Archive for August 2010

Mufi and Neil make their case

August 30, 2010

Some quick impressions of the Mufi Hannemann/Neil Abercrombie debate:

  • The “showdown” hype, razzmatazz and cheering that Hawaii News Now favors in its debates is distracting and creates an annoying WWE atmosphere. Allowing booing and jeering by partisans in the audience without trying to control it until it was too late was unconscionable.
  • Hannemann’s delivery was smoother in constantly coming back to his themes of Hawai‘i values, collaboration and managerial experience. His gigs delivering extemporaneous patter on the radio clearly paid off. Abercrombie started off stiff, choppy and at times fumbling for notes in depicting himself as an agent of change and a fighter for the little guy, but he seemed to find more of a groove after the break.
  • The furor over Hannemann’s negative “Compare & Decide” ad is having a clear impact on the campaign. Both brought their indoor voices and a determination to play nice. The questions they asked each other and some of the answers were pointed, but they actually threw some compliments each others’ way and the seething hostility we’ve seen in the past wasn’t as evident.
  • Hannemann’s measured tone had some success in defanging himself after Ed Case’s description of him as a bully and “the most dangerous politician in a generation,” but it was partly undone by his supporters’ rude heckling of Abercrombie. Hannemann could have scored points by telling them to cool it when the moderators didn’t. Hannemann’s careful modulation gave Abercrombie an opening to outdo him on passion.
  • I’m always struck by how poorly candidates do when given a chance to directly question opponents. The question is usually more of a speech that often leaves the other guy an easy out or even a chance to turn the tables. With all the lawyers and ex-journalists these candidates have on staff, you’d think somebody could instruct them on how to build a Mike Wallace-style “gotcha” that nails the opposition.

Bottom line: Both candidates succeeded in underscoring their campaign themes for undecided voters, but there was little new ground broken, no defining moments and certainly no knockout punches.

Governor’s race goes to church

August 29, 2010

Republican Chairman Jonah Ka’auwai has launched an aggressive push to counter Mufi Hannemann’s courtship of Christian conservatives who support Republican James “Duke” Aiona.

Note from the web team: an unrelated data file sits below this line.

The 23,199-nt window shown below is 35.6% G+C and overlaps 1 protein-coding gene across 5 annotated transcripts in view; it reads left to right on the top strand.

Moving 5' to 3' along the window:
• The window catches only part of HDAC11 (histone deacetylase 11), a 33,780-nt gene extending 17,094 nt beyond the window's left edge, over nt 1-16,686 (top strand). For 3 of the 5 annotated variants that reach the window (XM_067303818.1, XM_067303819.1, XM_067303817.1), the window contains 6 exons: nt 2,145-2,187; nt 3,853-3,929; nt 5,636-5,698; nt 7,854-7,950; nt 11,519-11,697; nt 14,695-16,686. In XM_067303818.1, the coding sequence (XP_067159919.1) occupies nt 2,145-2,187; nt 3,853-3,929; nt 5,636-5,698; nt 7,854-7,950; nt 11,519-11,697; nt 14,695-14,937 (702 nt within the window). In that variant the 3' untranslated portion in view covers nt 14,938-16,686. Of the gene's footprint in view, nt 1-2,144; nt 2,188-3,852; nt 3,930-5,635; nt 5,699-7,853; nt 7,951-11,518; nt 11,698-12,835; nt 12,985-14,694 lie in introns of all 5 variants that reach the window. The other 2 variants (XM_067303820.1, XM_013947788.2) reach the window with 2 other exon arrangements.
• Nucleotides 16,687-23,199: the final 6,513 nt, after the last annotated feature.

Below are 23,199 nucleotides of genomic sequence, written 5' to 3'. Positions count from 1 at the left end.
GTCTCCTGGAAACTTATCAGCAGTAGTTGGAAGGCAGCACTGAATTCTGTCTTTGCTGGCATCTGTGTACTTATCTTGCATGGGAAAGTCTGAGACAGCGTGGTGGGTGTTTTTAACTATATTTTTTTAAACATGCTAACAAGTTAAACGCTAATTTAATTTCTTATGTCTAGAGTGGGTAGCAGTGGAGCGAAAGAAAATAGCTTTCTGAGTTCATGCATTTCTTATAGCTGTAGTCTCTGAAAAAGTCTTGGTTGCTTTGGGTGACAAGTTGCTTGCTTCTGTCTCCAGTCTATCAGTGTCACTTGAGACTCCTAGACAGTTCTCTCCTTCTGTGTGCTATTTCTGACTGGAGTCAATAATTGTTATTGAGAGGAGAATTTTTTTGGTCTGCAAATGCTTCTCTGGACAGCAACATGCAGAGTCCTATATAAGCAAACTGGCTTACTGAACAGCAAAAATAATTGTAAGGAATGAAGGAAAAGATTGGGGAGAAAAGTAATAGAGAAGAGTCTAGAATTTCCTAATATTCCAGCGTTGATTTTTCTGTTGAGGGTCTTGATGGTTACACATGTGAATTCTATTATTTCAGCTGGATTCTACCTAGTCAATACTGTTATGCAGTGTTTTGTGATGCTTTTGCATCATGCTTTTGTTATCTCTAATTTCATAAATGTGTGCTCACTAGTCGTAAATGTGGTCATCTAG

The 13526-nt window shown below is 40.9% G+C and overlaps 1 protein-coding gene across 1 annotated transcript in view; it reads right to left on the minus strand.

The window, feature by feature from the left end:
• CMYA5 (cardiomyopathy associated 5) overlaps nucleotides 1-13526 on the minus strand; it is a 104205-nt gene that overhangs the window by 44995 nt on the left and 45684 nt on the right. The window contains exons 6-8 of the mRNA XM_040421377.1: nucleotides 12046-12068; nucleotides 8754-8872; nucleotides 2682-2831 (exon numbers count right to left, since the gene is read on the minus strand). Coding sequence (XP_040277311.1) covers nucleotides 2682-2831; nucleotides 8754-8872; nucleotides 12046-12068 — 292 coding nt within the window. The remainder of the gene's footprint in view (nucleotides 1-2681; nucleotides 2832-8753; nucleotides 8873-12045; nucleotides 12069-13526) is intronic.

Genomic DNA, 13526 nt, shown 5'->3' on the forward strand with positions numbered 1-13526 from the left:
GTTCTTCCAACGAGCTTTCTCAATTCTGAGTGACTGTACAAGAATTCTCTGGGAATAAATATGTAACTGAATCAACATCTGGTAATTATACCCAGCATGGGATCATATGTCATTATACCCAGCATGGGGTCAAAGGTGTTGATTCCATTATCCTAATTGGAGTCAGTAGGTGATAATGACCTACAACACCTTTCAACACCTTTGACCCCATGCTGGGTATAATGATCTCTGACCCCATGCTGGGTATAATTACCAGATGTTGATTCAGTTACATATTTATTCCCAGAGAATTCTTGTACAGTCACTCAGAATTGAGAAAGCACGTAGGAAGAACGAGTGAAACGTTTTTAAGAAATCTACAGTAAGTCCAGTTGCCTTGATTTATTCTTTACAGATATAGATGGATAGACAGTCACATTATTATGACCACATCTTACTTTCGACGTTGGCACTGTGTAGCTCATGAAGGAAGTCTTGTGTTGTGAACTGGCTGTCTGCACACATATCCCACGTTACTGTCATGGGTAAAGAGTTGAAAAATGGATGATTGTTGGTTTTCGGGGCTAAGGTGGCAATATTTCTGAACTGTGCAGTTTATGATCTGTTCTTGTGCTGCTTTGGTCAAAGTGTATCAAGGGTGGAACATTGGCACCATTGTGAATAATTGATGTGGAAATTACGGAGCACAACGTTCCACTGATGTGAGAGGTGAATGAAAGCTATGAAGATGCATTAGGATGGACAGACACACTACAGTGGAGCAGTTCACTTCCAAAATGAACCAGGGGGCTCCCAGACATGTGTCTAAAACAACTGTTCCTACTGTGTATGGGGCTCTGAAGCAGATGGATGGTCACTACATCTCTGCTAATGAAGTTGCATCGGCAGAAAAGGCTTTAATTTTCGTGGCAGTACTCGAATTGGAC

In a lengthy message to the Hawai’i Christian Coalition, endorsed by coalition state chairman Garret Hashimoto, Ka’auwai accused the Hannemann campaign of acting “unethically, immorally, and far below reproach” in its efforts to get church-goers to pull Democratic ballots in the primary and support Hannemann over Neil Abercrombie.

The message is full of biblical references and exposes the strong religious undercurrent of the governor’s race that has received little public attention as Aiona and Hannemann battle for the Christian vote. The Ka’auwai message is being well-circulated online and could spotlight the issue for a broader audience. (You can read the full message here.)

Ka’auwai’s message, addressed to “Pastors and Brothers/Sisters in Jesus Christ,” accused Hannemann and his surrogates of making appearances in churches to persuade worshippers “that Christians should vote in September 18th’s primary election on the Democrat ballot for Mufi Hannemann to retard the chances of a Neil Abercrombie win rather than supporting Duke Aiona through both the primary and general elections.”

“For the Body of Christ to think Duke Aiona will lose to either Neil Abercrombie or Mufi Hannemann in the general election is not a church operating in FAITH but operating in FEAR,” Ka’auwai wrote. “The Hannemann campaign’s strategy is a trap of lies and baited deception and is being fueled by that very FEAR! DO NOT BE DECEIVED!!!”

Other excerpts:

When Ken Wong (of the Hannemann campaign committee) or Mufi approach or call you, you must probe, uncover their plans of conquest that have no righteous intent and rebuke them for trying to use your church as a platform for their deception and your personal influence to further unrighteousness.

Duke will win because the Church has been behind him the entire time operating in the POWER and the AUTHORITY of the NAME OF JESUS! We are the HEAD and not the tail; we are the VICTORS not the victims! If Duke Aiona does not win it will be the burden of the Body of Christ to bear so rather than preparing to have to deal with either Mufi or Neil winning the Church, we should be preparing for Duke to WIN. Neither Mufi Hannemann nor Neil Abercrombie is righteous and a vote for either in the primary or general election is succumbing to fear and advancing unrighteousness!

***

Galatians 5:22 tells us the Holy Spirit produces this kind of fruit in our lives: love, joy, peace, patience, kindness, goodness, faithfulness, gentleness, and self-control.

Has anyone seen that kind of fruit through Mufi Hannemann? Ask Ken why he endorses a man whose fruit shows no signs of righteousness or being controlled by the Holy Spirit. At many levels, Mufi is worse than Neil.

***